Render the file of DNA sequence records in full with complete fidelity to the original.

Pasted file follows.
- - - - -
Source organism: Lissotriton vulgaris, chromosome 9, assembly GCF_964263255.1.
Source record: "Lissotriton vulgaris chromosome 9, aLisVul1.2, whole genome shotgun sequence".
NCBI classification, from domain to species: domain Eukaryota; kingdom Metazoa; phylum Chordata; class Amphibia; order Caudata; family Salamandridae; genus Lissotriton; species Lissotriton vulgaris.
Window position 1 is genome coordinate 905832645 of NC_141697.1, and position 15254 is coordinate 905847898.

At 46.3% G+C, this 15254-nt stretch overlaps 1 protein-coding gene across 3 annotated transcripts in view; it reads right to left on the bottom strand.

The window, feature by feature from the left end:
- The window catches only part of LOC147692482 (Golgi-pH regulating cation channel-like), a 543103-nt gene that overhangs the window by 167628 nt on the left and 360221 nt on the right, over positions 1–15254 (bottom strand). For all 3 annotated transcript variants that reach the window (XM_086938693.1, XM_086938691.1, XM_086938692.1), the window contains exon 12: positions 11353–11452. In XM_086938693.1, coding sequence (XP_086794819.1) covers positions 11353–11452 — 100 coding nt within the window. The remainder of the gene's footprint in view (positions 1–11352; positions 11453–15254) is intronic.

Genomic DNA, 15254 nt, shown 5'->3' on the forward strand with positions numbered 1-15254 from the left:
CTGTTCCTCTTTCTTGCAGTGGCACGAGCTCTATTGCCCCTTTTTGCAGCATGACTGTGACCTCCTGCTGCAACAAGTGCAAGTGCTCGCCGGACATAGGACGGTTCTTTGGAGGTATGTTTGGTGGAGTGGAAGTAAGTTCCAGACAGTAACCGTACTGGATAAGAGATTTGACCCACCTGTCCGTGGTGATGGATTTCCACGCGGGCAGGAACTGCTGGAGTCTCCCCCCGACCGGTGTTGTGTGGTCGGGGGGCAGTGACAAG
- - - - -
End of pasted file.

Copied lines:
Source organism: Lissotriton vulgaris, chromosome 9, assembly GCF_964263255.1.
Source record: "Lissotriton vulgaris chromosome 9, aLisVul1.2, whole genome shotgun sequence".
NCBI classification, from domain to species: domain Eukaryota; kingdom Metazoa; phylum Chordata; class Amphibia; order Caudata; family Salamandridae; genus Lissotriton; species Lissotriton vulgaris.
Window position 1 is genome coordinate 905832645 of NC_141697.1, and position 15254 is coordinate 905847898.

At 46.3% G+C, this 15254-nt stretch overlaps 1 protein-coding gene across 3 annotated transcripts in view; it reads right to left on the bottom strand.

The window, feature by feature from the left end:
- The window catches only part of LOC147692482 (Golgi-pH regulating cation channel-like), a 543103-nt gene that overhangs the window by 167628 nt on the left and 360221 nt on the right, over positions 1–15254 (bottom strand). For all 3 annotated transcript variants that reach the window (XM_086938693.1, XM_086938691.1, XM_086938692.1), the window contains exon 12: positions 11353–11452. In XM_086938693.1, coding sequence (XP_086794819.1) covers positions 11353–11452 — 100 coding nt within the window. The remainder of the gene's footprint in view (positions 1–11352; positions 11453–15254) is intronic.

Genomic DNA, 15254 nt, shown 5'->3' on the forward strand with positions numbered 1-15254 from the left:
CTGTTCCTCTTTCTTGCAGTGGCACGAGCTCTATTGCCCCTTTTTGCAGCATGACTGTGACCTCCTGCTGCAACAAGTGCAAGTGCTCGCCGGACATAGGACGGTTCTTTGGAGGTATGTTTGGTGGAGTGGAAGTAAGTTCCAGACAGTAACCGTACTGGATAAGAGATTTGACCCACCTGTCCGTGGTGATGGATTTCCACGCGGGCAGGAACTGCTGGAGTCTCCCCCCGACCGGTGTTGTGTGGTCGGGGGGCAGTGACAAG